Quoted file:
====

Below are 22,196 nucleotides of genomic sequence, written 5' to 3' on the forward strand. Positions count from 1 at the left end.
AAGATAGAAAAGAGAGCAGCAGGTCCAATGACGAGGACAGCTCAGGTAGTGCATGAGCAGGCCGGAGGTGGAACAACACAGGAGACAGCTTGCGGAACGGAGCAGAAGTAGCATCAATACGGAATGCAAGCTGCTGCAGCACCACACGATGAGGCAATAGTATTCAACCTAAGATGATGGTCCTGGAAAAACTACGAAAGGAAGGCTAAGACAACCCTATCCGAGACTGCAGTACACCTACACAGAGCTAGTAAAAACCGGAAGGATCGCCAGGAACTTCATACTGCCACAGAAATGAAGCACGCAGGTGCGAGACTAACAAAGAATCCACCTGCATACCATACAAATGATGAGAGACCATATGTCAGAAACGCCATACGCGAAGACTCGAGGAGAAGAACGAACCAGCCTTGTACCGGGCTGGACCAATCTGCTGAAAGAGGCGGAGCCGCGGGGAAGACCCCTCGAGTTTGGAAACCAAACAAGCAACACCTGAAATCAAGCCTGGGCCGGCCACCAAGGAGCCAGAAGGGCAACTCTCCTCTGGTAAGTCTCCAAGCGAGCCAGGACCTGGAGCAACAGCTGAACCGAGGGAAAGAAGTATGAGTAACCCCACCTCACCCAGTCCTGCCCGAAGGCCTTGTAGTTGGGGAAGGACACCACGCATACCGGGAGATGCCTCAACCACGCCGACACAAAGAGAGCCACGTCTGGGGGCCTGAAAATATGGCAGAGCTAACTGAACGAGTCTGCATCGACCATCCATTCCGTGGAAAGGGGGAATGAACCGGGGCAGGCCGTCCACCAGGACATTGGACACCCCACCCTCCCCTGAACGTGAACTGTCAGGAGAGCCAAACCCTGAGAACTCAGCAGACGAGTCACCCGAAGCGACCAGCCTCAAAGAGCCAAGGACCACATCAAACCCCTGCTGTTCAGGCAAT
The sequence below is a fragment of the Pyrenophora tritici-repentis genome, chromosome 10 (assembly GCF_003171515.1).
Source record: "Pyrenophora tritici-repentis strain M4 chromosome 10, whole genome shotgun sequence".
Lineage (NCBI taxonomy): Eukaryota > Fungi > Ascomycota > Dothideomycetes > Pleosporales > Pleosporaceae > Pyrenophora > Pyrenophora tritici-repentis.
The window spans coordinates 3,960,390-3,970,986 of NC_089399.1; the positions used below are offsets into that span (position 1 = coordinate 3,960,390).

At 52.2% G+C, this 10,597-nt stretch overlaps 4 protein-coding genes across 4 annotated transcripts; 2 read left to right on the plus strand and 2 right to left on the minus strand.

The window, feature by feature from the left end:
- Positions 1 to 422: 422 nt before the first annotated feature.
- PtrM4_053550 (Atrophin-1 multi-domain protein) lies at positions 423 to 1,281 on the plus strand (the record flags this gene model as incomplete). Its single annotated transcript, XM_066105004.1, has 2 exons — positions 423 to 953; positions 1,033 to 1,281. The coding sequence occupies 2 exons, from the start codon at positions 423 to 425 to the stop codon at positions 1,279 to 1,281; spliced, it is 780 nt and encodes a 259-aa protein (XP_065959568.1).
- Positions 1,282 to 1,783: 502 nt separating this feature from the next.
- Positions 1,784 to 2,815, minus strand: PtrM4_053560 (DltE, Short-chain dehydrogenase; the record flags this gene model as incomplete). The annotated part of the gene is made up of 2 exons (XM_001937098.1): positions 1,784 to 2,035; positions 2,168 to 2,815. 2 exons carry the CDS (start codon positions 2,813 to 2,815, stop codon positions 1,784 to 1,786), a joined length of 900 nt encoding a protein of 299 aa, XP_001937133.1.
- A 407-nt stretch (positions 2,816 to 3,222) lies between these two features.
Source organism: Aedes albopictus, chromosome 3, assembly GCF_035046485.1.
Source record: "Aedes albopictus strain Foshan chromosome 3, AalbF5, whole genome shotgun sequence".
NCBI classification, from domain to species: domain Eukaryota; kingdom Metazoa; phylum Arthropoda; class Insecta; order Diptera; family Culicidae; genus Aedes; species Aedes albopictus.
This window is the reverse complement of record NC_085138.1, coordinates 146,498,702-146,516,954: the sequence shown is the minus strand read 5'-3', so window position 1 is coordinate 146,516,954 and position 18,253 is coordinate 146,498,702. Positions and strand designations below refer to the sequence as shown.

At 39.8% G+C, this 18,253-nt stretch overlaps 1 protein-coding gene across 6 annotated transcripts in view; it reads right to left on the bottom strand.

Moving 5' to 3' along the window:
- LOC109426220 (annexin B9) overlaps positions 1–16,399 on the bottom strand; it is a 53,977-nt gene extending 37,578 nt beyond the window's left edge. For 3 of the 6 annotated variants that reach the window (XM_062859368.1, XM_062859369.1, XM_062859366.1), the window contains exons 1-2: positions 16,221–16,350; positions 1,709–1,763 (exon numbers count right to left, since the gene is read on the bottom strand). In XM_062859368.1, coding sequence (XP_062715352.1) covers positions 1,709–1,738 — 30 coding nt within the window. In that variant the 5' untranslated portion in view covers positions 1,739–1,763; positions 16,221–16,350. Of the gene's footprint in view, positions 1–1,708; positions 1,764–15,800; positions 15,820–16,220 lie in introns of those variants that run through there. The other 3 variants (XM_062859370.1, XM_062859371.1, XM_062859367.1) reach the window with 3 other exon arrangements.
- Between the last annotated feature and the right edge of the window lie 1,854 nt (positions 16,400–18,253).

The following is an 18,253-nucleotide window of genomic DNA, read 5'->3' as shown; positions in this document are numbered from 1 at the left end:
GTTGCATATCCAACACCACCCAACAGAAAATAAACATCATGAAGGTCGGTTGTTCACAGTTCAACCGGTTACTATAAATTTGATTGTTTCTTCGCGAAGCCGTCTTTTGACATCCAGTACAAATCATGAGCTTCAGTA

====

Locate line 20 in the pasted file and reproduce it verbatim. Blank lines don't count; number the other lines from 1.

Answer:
- LOC109426220 (annexin B9) overlaps positions 1–16,399 on the bottom strand; it is a 53,977-nt gene extending 37,578 nt beyond the window's left edge. For 3 of the 6 annotated variants that reach the window (XM_062859368.1, XM_062859369.1, XM_062859366.1), the window contains exons 1-2: positions 16,221–16,350; positions 1,709–1,763 (exon numbers count right to left, since the gene is read on the bottom strand). In XM_062859368.1, coding sequence (XP_062715352.1) covers positions 1,709–1,738 — 30 coding nt within the window. In that variant the 5' untranslated portion in view covers positions 1,739–1,763; positions 16,221–16,350. Of the gene's footprint in view, positions 1–1,708; positions 1,764–15,800; positions 15,820–16,220 lie in introns of those variants that run through there. The other 3 variants (XM_062859370.1, XM_062859371.1, XM_062859367.1) reach the window with 3 other exon arrangements.